$(function() {
    $("input[placeholder]").each(function() {
        set_placeholder($(this), $(this).attr("placeholder"));
    });
});



Also, you are setting the focus and blur functions on the input even in browsers that do support the placeholder element, only checking to see if they should have been called after they have been. It would make more sense to only set the events if the browser has need of it.

And lastly, you are redefining and calling the placeholder_supported function inside every call to set_placeholder which is kind of pointless seeing as it will always return the same result.

To address all of that, I would suggest something like:
var Placeholder = (function() 
{
    /** 
     * A boolean indiciating the browser support for the
     * placeholder attribute. 
     */
    this.native_support = (function() {
        var input = document.createElement("input");
        return ("placeholder" in input);
    })();
    
    /**
     * Adds a placeholder value on the specified input.
     */
    this.Add = function(input, placeholder) {
        if (!this.native_support) {
            input = $(input);
            
            input.focus(function() {
                if (input.val() == placeholder) {
                    input.val('');
                    input.css({'color' : '#000000'});
                }
            });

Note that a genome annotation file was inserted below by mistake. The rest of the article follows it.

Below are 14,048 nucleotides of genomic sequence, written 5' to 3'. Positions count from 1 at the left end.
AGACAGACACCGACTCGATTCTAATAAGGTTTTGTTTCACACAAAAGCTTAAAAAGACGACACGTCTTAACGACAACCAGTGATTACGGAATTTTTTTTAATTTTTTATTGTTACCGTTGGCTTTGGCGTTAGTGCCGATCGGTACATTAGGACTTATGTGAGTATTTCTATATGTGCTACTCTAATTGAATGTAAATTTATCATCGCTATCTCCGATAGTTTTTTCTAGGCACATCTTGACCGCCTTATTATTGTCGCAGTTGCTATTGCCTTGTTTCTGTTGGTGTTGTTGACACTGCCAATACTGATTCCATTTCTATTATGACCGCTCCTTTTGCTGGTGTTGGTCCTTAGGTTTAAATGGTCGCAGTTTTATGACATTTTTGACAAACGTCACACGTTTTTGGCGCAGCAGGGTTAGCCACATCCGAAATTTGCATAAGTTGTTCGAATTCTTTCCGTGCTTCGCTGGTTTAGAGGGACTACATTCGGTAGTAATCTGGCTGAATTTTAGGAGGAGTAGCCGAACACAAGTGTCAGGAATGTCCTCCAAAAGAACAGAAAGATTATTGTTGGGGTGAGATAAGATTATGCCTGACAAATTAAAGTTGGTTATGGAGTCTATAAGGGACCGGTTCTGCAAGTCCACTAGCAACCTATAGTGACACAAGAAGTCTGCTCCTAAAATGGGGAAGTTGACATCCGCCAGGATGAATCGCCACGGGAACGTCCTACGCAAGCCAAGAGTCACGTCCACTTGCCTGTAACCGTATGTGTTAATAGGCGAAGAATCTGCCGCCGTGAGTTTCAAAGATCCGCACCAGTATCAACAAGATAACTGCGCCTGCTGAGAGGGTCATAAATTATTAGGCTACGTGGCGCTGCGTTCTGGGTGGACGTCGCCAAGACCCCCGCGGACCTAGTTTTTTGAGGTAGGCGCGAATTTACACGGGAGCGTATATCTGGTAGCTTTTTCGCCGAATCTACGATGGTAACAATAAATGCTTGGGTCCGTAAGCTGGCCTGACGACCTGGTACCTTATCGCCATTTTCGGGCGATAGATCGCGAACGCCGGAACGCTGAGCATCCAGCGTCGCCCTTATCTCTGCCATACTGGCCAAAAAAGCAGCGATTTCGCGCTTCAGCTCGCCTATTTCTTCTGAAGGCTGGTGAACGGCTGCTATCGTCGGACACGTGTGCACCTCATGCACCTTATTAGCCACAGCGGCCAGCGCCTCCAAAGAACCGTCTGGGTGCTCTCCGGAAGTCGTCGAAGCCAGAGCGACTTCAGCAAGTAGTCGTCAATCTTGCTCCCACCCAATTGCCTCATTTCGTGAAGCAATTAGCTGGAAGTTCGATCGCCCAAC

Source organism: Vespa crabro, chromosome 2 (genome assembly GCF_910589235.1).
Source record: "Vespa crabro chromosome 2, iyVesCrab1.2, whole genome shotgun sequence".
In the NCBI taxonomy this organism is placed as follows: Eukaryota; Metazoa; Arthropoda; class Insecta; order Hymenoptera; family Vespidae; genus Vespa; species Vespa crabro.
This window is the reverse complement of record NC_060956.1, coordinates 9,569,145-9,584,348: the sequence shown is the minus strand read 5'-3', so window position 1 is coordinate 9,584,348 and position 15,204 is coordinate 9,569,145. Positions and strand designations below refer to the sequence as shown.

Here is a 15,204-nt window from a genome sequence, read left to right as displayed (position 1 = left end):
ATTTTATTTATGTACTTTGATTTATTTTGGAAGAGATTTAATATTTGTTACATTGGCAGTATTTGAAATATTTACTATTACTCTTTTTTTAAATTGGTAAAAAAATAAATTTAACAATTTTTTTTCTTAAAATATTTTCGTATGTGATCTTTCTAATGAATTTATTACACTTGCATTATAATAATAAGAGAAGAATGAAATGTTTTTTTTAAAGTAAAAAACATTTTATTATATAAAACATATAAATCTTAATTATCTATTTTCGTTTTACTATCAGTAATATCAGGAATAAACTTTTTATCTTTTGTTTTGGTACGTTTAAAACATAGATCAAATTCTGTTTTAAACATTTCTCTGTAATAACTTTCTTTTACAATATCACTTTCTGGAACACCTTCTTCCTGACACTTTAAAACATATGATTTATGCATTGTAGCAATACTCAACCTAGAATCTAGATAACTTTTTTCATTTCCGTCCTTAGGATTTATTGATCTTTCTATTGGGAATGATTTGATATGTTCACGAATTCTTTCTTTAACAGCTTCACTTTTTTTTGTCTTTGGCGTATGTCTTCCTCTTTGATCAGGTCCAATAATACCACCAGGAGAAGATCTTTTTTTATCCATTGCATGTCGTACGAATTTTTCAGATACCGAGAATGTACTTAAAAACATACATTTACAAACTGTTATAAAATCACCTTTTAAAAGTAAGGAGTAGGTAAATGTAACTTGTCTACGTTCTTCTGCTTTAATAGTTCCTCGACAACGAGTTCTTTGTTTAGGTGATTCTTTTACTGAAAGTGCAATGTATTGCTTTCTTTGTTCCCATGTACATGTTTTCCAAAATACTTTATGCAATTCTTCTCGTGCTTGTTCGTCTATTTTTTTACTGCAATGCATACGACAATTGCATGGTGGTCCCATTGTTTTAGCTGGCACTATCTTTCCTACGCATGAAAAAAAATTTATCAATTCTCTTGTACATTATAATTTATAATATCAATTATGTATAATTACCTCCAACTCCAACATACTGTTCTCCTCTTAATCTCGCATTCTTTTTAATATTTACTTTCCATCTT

input.blur(function() {
                if (input.val() == '') {
                    input.val(placeholder);
                    input.css({'color' : '#C0C0C0'});
                }
            });
            
            input.blur();
        }
    }
    
    /* Enables the placeholder values set on input elements  
     * in browsers that do not support it. */
    $(function() {
        if (!Placeholder.native_support) {
            $("input[placeholder]").each(function() {
                Placeholder.Add($(this), $(this).attr("placeholder"));
            });
        }
    });
    
    return this;
})();


This would create a Placeholder object that automatically sets the jQuery events on inputs that have the placeholder attribute set on browsers that do not support it, effectively making it so that the placeholder attribute is cross-browser compatible in sites that include this script.

Edit:
Turns out this is coming in quite handy on my current project :D
But I needed to get rid of the jQuery dependency, and I made it stop sending the placeholder value if nothing is set, which resulted in this snippet:

Spoiler

This post has been edited by Atli: 17 September 2011 - 11:18 PM

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#4 EnvXOwner  Icon User is offline

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Posted 18 September 2011 - 05:52 AM

Wow man. That's epic! I'm still fairly new to jQuery and Javascript (I know basic things), I'm still learning a lot. I'll be using what you said though to learn off of. I thought that this would be interesting to make as it was testing my skills and was going to help me on a project :D